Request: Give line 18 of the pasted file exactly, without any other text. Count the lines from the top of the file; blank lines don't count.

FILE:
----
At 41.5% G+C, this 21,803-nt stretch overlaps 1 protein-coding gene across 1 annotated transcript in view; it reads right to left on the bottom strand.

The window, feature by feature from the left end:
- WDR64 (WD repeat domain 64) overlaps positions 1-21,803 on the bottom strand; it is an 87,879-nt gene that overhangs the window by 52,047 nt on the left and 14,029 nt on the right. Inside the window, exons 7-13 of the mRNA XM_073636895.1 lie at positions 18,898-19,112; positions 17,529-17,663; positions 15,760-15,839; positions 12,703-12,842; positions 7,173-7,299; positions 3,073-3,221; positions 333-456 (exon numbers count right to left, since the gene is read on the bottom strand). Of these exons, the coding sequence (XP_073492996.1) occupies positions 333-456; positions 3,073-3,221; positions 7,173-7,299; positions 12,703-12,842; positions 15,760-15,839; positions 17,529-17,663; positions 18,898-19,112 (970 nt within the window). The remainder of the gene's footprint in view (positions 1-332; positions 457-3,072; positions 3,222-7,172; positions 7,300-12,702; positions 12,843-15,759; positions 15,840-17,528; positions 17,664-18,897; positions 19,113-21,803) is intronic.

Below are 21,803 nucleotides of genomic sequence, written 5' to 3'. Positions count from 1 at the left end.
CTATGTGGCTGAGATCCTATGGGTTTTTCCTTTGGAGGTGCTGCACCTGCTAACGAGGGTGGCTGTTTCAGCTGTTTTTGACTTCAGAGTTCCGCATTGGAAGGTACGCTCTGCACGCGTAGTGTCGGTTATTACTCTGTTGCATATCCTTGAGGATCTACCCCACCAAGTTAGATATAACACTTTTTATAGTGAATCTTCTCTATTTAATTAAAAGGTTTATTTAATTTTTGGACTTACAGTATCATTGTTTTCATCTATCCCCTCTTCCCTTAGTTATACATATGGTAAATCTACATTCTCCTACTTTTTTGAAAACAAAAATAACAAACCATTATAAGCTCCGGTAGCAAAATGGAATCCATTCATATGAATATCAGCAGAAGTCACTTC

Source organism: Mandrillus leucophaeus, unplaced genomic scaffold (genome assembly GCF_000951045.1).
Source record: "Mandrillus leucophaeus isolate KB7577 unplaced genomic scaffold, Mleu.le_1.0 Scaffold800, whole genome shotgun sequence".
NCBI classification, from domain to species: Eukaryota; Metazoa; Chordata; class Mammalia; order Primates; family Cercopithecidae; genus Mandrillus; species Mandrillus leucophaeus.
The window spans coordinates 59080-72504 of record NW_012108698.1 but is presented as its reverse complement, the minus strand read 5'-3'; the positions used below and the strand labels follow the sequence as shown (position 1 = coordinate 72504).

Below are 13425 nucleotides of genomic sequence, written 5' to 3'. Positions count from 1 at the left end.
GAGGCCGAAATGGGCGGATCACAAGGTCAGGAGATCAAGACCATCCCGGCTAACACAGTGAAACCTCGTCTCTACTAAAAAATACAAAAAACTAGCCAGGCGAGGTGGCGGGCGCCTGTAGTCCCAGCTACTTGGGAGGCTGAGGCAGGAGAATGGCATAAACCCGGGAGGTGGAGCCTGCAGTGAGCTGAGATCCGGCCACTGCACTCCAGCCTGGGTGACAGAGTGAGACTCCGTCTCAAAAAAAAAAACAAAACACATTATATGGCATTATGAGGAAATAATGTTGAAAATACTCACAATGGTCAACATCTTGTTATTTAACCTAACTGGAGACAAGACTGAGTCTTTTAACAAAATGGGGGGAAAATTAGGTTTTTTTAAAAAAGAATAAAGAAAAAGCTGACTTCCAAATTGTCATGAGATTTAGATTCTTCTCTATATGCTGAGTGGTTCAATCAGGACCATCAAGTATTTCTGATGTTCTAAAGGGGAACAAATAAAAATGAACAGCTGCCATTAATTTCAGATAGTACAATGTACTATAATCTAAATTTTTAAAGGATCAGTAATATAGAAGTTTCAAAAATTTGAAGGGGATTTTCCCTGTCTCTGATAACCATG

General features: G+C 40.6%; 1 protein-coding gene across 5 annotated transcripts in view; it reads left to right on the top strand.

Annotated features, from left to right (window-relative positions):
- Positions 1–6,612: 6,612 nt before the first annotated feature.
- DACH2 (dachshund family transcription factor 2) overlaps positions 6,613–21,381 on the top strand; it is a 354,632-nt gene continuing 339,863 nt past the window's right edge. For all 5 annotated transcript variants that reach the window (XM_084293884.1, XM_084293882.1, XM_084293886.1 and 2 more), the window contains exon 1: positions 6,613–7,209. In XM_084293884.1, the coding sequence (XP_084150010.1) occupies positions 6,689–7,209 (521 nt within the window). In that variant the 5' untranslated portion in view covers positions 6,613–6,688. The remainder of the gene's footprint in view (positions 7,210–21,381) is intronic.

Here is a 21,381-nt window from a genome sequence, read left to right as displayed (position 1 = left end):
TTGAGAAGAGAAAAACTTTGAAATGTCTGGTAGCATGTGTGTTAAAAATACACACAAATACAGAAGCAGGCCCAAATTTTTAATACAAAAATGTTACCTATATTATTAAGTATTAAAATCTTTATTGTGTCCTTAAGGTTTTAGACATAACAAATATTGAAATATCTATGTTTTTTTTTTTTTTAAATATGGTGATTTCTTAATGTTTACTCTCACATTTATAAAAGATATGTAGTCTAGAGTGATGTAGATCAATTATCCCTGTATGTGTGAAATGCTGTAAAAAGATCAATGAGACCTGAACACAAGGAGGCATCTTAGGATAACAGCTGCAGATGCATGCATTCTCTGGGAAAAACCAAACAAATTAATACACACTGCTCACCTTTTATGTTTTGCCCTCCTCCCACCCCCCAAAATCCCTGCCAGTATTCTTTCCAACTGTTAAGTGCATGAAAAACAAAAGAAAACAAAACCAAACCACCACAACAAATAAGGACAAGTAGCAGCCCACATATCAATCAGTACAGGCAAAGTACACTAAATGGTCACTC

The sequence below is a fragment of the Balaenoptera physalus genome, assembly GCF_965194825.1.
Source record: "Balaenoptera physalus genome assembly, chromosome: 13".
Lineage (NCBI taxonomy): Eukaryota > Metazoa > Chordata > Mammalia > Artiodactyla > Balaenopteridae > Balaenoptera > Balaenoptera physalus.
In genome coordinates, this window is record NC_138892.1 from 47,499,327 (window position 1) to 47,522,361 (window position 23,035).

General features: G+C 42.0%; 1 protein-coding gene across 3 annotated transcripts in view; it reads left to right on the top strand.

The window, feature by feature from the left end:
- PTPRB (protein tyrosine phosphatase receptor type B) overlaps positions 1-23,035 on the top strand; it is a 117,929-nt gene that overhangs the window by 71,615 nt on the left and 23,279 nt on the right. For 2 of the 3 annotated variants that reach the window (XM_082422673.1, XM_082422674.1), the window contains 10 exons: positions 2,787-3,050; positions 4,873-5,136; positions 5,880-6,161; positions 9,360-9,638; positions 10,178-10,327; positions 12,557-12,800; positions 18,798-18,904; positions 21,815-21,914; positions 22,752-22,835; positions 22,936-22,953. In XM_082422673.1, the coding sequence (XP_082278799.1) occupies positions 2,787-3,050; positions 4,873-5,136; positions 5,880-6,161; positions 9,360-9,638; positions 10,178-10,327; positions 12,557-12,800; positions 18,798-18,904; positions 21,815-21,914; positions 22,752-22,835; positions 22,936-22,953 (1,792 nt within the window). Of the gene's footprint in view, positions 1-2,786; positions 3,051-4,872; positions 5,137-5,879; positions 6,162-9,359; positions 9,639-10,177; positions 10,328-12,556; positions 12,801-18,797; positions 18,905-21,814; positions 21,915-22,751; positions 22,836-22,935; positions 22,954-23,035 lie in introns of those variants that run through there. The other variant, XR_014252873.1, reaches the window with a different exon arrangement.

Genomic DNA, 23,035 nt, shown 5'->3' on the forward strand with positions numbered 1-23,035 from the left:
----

The sequence below is a fragment of the Balaenoptera physalus genome, assembly GCF_965194825.1.